Remember that whole PESTLE thing that I’d mentioned before? Well, PESTLE has again come to mind as pundits from all over the world of finance have united in their pessimism of the British sterling’s short-term future, predicting the pound’s inevitable plummet against the U.S. dollar and Chinese yen as a result of Brexit.
I can only imagine that the convergence of political and economic factors (waves of top talent being forced to leave Britain, investments being withdrawn from the country and a corresponding increase in sovereign debt, and the exit fee that the country must pay to leave the EU) have caused capital market investors to determine the resultant currency risk to be substantial enough to cause a significant devaluation of the pound. In fact, some predictions are estimating that the pound’s value relative to the dollar will bottom out at about $1.05. It is also expected to depreciate sharply against the euro (big surprise there).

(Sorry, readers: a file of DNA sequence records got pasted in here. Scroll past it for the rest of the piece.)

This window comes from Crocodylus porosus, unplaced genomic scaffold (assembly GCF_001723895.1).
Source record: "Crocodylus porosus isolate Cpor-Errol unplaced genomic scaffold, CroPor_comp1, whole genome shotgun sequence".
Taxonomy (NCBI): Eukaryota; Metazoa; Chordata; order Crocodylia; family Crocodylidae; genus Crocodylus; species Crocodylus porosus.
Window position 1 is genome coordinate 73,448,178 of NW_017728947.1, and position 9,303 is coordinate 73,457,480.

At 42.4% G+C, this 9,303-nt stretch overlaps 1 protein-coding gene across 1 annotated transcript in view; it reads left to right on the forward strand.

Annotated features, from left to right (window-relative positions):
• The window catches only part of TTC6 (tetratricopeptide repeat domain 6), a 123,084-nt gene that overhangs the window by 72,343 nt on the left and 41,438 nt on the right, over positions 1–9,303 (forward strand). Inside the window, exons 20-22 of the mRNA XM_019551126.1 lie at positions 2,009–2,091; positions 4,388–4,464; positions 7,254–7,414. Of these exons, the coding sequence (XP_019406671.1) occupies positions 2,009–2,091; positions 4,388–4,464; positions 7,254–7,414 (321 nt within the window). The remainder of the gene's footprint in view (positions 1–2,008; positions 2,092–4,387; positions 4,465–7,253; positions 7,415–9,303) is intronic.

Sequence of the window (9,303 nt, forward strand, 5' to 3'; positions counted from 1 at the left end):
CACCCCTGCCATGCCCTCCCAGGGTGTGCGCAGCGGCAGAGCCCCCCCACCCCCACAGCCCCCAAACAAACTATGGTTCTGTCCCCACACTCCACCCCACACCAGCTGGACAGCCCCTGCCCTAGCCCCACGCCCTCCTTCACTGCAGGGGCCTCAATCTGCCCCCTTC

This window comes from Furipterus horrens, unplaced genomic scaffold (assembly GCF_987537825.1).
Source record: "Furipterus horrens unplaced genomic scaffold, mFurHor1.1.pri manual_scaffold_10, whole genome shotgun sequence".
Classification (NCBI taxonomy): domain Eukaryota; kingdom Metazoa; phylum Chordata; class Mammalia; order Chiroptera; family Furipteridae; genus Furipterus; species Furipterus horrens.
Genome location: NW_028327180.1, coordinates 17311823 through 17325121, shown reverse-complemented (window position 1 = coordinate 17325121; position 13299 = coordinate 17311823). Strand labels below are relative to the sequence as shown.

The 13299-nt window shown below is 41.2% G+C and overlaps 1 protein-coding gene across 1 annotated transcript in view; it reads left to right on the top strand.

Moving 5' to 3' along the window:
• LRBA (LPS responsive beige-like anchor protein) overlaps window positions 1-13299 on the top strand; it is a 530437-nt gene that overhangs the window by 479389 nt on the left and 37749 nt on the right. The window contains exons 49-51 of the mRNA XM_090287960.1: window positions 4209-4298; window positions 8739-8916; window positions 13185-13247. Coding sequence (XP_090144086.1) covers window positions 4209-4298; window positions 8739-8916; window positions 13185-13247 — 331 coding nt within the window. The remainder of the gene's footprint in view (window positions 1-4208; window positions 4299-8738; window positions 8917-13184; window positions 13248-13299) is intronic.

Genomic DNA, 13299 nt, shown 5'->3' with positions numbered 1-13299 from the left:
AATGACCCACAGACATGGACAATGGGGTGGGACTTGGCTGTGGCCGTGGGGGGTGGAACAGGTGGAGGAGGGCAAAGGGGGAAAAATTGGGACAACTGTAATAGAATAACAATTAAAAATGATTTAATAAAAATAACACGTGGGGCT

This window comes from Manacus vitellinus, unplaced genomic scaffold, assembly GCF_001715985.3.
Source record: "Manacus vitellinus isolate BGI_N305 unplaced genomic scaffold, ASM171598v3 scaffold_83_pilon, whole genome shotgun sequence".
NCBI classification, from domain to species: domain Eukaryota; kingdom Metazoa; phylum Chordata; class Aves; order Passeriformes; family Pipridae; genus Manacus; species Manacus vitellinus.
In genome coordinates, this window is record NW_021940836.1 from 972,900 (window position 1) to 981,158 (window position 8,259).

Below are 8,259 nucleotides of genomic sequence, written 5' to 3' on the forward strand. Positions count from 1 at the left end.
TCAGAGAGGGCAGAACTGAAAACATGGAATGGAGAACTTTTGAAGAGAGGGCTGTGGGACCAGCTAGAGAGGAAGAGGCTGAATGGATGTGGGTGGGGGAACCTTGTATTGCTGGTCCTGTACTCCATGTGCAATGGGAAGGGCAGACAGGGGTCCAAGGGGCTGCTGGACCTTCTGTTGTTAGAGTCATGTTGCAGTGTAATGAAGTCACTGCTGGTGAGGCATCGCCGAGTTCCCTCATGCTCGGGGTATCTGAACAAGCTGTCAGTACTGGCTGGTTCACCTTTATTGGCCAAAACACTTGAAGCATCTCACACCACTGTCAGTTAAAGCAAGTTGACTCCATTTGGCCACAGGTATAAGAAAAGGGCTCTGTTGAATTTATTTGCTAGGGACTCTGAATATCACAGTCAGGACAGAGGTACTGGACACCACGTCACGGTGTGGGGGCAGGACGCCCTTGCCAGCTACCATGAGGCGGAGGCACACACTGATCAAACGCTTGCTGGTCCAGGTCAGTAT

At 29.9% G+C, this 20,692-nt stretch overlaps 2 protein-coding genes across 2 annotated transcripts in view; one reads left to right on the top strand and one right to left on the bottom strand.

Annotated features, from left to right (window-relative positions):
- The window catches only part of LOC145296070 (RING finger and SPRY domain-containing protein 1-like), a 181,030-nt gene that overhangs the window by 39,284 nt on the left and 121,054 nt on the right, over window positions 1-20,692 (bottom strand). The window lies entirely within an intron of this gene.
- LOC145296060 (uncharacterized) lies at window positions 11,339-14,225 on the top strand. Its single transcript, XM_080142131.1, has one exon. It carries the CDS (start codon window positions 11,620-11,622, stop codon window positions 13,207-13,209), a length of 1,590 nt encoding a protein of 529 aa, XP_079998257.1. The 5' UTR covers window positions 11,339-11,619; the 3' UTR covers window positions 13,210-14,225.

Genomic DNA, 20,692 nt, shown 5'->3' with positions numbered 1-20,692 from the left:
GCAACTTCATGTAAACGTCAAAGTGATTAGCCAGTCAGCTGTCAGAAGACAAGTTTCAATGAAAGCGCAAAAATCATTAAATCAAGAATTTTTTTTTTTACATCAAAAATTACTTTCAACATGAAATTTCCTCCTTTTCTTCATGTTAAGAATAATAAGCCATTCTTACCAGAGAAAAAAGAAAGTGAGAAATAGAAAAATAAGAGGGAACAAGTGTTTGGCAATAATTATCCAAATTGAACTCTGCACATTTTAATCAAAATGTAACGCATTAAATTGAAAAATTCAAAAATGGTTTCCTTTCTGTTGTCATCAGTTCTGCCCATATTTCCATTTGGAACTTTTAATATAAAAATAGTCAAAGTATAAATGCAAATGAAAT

I’m curious as to what will then happen in the aftermath. Will Britain take a cautious approach to rebuilding its economy? Will it float a sovereign Eurobond? Will the availability of social benefit programs be cut, with the money saved reinvested to foster growth? It’s obviously a very curious situation, though I suspect that it’s more likely extremely nerve wrecking for EU nationals living in the UK.
The opportunist in me would somehow be inclined to exploit arbitrage opportunities caused by the currency devaluation. I’m not sure I’d be risk-averse enough to invest heavily there, but I would certainly take advantage of the relative cost of education at top tier universities before the pound climbs again (as it inevitably must). Either way, whether due to a mass exodus of EU nationals or consumer arbitrage, I suspect there will be scenes like this around Britain by summer: